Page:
Doc Searls On What Apple’s Really Up To [11:52 pm]
It’s easy to say that what Apple’s doing here is about marketing. But it’s not, even though clever marketing is involved. See, marketing is about influencing markets. It’s about spin. In the mass-market millieu where Apple lives, it’s about maintaining the fully saturated Matrix-like habitat we call Consumer Culture. That culture was built by those who own and control the means of production. So, what we call “consumer electronics” is really producer electronics. It isn’t about what you and I invent and contribute to the marketplace. It’s about what Sony and Panasonic and Nikon and Canon produce and distribute through retailers for us, the mass market, to consume constantly. It’s producerism, really. As a label, “consumerism” is a red herring. Talking about “consumerism” takes the conversation off into victimville, where the poor consumer needs to get better stuff and less abuse from the big bad producer.
Apple is giving consumers tools that make them producers. This practice radically transform both the marketplace and the economy that thrives on it.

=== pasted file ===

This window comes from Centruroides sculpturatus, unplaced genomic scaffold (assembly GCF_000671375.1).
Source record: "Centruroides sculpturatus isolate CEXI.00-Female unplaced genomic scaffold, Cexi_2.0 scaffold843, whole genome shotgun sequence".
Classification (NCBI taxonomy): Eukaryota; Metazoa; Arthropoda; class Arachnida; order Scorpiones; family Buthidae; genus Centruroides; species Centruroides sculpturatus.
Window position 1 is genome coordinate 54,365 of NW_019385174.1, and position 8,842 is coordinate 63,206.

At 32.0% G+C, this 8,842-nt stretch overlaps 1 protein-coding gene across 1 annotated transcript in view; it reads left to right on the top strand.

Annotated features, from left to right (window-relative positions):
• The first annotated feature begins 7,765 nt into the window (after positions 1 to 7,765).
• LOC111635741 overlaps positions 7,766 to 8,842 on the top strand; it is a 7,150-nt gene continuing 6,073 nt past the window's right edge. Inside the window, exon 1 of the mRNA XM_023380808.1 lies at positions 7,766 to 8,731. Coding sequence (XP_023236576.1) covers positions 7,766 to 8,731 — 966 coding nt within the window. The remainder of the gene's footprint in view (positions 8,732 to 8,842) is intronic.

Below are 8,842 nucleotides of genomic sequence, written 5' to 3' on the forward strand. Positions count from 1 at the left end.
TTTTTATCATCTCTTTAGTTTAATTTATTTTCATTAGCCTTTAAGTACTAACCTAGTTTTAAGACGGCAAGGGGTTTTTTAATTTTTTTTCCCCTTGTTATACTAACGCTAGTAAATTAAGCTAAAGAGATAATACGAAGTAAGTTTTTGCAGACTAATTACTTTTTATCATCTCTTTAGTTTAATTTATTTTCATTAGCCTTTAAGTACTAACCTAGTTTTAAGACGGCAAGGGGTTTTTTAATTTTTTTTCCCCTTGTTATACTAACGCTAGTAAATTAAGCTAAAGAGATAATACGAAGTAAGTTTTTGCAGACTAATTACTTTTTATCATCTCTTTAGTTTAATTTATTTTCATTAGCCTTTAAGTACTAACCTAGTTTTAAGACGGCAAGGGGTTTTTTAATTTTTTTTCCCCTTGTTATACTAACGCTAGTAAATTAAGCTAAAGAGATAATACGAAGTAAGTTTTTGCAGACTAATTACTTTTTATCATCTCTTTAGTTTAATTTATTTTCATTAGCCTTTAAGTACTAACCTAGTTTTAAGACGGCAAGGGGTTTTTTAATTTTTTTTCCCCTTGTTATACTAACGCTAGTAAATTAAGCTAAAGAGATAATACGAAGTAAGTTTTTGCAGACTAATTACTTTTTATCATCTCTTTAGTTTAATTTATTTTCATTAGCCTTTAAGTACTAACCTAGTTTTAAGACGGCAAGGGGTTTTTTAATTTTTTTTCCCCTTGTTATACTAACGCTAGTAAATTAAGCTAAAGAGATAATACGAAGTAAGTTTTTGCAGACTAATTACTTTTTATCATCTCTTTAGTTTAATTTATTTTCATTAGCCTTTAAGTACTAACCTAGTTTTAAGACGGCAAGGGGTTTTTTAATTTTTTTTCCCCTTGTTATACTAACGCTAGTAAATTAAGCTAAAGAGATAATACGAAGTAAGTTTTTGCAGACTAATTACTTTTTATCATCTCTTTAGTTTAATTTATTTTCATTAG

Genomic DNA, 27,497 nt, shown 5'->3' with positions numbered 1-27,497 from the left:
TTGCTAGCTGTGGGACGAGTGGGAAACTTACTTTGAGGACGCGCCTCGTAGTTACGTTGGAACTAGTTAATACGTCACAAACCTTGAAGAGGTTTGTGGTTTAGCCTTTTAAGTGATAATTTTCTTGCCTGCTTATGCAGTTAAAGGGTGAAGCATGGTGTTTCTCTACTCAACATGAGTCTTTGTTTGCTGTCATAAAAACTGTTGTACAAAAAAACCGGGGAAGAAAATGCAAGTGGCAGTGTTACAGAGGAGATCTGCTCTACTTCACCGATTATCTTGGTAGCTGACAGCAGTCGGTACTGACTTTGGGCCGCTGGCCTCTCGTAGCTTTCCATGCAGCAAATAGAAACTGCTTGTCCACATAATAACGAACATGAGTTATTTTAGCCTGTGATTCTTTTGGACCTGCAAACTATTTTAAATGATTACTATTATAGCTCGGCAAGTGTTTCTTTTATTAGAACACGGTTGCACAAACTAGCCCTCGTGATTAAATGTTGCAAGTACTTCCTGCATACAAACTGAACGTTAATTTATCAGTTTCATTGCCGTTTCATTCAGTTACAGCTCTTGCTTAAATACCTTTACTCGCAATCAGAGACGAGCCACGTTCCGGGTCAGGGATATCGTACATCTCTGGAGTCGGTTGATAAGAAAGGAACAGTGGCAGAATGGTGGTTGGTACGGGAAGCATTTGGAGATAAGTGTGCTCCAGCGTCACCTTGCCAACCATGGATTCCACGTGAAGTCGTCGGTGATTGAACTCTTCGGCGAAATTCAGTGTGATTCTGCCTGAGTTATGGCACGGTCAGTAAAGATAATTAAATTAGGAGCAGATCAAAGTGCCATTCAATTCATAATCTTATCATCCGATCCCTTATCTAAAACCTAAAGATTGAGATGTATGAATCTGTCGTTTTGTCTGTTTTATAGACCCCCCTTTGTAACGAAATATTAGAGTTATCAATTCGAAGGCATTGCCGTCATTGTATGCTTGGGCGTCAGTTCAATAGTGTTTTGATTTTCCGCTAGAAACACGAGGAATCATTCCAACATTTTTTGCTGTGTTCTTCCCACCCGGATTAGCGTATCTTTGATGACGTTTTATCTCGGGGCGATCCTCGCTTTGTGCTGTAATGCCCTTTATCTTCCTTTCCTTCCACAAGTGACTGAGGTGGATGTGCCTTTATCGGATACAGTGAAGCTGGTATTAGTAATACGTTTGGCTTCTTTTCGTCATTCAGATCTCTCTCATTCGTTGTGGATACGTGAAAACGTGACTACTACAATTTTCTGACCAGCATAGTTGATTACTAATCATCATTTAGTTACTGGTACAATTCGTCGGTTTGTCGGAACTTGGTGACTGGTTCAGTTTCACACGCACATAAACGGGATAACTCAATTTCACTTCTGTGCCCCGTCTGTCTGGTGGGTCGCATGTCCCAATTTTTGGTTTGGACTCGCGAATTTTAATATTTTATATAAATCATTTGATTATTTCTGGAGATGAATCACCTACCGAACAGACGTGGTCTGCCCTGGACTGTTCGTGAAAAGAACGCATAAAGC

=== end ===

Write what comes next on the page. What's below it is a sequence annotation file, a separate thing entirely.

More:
Ignore for a minute that Apple’s stuff is closed-source, that it has any kind of technical or market-category agenda. Instead, look at what it does to supply and demand, production and consumption. It turns consumers into producers. It changes the marketplace by flooding it with new producers, new products and demand for new means of distribution.
[...] What Apple’s doing with “i” apps like GarageBand isn’t about the computer industry; it’s about the entertainment industry. That industry lately has become vigilant about threats from its customers, which it still thinks of as consumers. Instead it should be watching how Apple transforms those consumers into producers. Because the next challenge will be finding ways to turn those producers into partners. The old gig is up. They’ll never be just “consumers” again.
Shades of Charlie Nesson at the 2002 ILaw!